The most critical protection needs for migrants are in the areas of food, WASH, transportation, documentation and shelter. There are instances where migrant women and children have to resort to begging, and are exposed to risk of exploitation and abuses, including trafficking. There is also a need to expand support to migrants along the entire migratory route as protection needs increase when stranded migrants reach Obock from Yemen. There is a need to monitor irregular migration influx in order to understand the extent of the flows and ensure to provide humanitarian assistance to migrants as well as victims of trafficking with assistance, including access to counselling about legal resources and to inform them about their rights. Extreme vulnerable groups such as unaccompanied migrant children (UMCs), children and caregivers in extreme vulnerability need immediate multi-sectoral protection. IOM continues to provide support in Djibouti through the IOM’s Migrant Response Centre (MRC) in Obock.

[1] IPC Analysis November 2016 based on latest FSMS of October 2016.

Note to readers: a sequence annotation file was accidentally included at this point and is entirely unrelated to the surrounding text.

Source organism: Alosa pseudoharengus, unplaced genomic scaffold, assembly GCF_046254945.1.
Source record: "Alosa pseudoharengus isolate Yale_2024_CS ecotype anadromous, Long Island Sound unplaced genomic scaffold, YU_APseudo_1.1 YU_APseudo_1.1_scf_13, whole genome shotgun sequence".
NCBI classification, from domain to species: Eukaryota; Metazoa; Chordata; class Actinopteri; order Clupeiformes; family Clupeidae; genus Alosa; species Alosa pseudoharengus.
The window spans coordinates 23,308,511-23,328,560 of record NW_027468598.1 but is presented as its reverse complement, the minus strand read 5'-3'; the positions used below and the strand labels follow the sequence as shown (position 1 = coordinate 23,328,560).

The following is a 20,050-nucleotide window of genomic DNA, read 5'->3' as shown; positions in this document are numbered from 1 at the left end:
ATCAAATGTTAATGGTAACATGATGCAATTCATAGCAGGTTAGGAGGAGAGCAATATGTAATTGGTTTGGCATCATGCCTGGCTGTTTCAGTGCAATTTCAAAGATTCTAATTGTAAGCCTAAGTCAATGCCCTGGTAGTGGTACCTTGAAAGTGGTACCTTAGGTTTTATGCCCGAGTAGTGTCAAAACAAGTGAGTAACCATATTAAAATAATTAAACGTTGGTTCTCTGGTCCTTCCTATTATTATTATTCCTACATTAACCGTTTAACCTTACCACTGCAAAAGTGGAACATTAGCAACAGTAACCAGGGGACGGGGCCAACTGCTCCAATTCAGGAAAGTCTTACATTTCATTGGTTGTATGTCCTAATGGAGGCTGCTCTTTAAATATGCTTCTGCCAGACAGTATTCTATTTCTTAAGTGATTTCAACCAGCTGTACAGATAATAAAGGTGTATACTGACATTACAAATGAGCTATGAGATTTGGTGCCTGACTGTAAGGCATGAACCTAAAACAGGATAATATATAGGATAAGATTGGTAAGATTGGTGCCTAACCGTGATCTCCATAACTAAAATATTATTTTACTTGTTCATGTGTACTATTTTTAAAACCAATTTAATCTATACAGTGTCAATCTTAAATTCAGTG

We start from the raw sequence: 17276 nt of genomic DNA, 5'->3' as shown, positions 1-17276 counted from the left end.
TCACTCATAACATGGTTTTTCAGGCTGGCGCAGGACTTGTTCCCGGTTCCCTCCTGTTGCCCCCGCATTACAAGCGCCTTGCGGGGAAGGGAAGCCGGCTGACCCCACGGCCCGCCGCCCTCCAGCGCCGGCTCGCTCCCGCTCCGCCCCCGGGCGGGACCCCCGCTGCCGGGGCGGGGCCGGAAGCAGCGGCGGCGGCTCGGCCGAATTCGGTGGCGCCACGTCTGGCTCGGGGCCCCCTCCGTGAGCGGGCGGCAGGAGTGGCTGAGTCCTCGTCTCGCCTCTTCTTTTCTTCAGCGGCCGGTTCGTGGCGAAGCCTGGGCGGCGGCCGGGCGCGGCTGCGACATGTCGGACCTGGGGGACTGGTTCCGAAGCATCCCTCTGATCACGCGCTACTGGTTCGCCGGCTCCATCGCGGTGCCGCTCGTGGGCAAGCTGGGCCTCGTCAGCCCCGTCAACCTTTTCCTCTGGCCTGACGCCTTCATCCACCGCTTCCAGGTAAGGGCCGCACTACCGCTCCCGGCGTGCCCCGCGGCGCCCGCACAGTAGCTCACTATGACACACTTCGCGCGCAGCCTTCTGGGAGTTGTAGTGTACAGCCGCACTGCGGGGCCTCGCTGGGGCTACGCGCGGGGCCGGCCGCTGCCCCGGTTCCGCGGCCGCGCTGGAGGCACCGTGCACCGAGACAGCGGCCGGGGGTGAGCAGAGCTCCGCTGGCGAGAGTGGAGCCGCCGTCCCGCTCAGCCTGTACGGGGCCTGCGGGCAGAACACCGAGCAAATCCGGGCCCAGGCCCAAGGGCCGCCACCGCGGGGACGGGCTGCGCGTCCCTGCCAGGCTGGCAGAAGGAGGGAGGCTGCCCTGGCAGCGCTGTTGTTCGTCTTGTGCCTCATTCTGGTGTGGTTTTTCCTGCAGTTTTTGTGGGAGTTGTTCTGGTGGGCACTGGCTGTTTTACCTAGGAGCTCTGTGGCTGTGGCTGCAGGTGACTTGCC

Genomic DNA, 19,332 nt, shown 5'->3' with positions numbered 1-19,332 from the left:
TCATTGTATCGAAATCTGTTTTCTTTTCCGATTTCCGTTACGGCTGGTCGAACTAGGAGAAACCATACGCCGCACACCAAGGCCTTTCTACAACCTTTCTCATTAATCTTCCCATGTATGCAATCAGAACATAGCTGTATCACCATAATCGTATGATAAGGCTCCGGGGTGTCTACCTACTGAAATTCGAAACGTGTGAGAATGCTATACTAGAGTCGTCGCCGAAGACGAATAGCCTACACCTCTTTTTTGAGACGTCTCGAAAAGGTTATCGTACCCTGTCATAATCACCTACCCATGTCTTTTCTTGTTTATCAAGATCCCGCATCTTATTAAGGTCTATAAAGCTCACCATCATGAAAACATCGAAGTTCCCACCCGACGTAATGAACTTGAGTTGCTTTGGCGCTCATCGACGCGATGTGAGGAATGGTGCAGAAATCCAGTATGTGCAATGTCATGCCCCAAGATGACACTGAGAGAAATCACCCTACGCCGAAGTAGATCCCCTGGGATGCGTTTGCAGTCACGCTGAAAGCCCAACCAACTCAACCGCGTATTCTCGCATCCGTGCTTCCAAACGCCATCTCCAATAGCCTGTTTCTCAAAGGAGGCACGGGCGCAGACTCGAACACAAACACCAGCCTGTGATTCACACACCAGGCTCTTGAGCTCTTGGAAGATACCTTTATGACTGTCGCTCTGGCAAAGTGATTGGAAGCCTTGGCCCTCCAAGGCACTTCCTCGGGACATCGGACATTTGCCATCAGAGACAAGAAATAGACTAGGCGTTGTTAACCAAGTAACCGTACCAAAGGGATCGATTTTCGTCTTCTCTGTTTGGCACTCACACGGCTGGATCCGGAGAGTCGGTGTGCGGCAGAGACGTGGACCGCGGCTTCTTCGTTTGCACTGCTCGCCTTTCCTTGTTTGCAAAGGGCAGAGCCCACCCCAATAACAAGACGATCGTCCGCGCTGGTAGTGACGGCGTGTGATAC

• IOM assisted more than 5,000 stranded migrants in Obock and evacuated from Yemen with food, NFIs and medical support;
  • Most of these migrants requested for IOM support under the Assisted Voluntary Program and were assisted;
  • IOM assisted around 3,000 El Nino migrants from Ethiopia temporarily forcibly displaced in Goubetto region due to severe drought and with serious medical needs.
Overall Targeted Beneficiaries: 34,750 migrants in need
Contact Information: Ms Lalini Veerassamy, Chief of Mission,  
International Staff:  1
National Staff:  22
IOM Offices: Country Office: DJibouti; Sub-Offices: Obock
Migration Crisis Operational Frameworks
Requested 500,000 | Received: 0 | Percentage funded: 0%


  • Assistance to drought-affected migrants
    Amount Requested: USD 500,000.00 Amount Received: USD 0.00